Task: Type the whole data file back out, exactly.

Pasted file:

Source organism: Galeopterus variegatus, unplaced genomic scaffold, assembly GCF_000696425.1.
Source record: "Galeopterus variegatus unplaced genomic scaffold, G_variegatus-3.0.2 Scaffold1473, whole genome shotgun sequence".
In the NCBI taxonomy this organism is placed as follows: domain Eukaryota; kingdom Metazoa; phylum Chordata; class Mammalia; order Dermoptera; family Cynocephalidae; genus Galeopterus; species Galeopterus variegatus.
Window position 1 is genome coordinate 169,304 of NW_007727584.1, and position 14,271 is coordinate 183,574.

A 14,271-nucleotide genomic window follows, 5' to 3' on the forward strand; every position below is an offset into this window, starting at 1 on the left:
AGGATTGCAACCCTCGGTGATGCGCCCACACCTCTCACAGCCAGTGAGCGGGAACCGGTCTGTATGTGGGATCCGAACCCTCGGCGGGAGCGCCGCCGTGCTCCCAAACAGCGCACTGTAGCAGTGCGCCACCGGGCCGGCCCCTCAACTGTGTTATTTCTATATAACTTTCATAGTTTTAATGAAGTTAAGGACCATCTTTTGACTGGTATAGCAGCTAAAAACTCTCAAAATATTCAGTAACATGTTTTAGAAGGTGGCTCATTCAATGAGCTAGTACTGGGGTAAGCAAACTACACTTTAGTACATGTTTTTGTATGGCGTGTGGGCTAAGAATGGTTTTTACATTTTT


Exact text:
Source organism: Galeopterus variegatus, unplaced genomic scaffold, assembly GCF_000696425.1.
Source record: "Galeopterus variegatus unplaced genomic scaffold, G_variegatus-3.0.2 Scaffold1473, whole genome shotgun sequence".
In the NCBI taxonomy this organism is placed as follows: domain Eukaryota; kingdom Metazoa; phylum Chordata; class Mammalia; order Dermoptera; family Cynocephalidae; genus Galeopterus; species Galeopterus variegatus.
Window position 1 is genome coordinate 169,304 of NW_007727584.1, and position 14,271 is coordinate 183,574.

A 14,271-nucleotide genomic window follows, 5' to 3' on the forward strand; every position below is an offset into this window, starting at 1 on the left:
AGGATTGCAACCCTCGGTGATGCGCCCACACCTCTCACAGCCAGTGAGCGGGAACCGGTCTGTATGTGGGATCCGAACCCTCGGCGGGAGCGCCGCCGTGCTCCCAAACAGCGCACTGTAGCAGTGCGCCACCGGGCCGGCCCCTCAACTGTGTTATTTCTATATAACTTTCATAGTTTTAATGAAGTTAAGGACCATCTTTTGACTGGTATAGCAGCTAAAAACTCTCAAAATATTCAGTAACATGTTTTAGAAGGTGGCTCATTCAATGAGCTAGTACTGGGGTAAGCAAACTACACTTTAGTACATGTTTTTGTATGGCGTGTGGGCTAAGAATGGTTTTTACATTTTT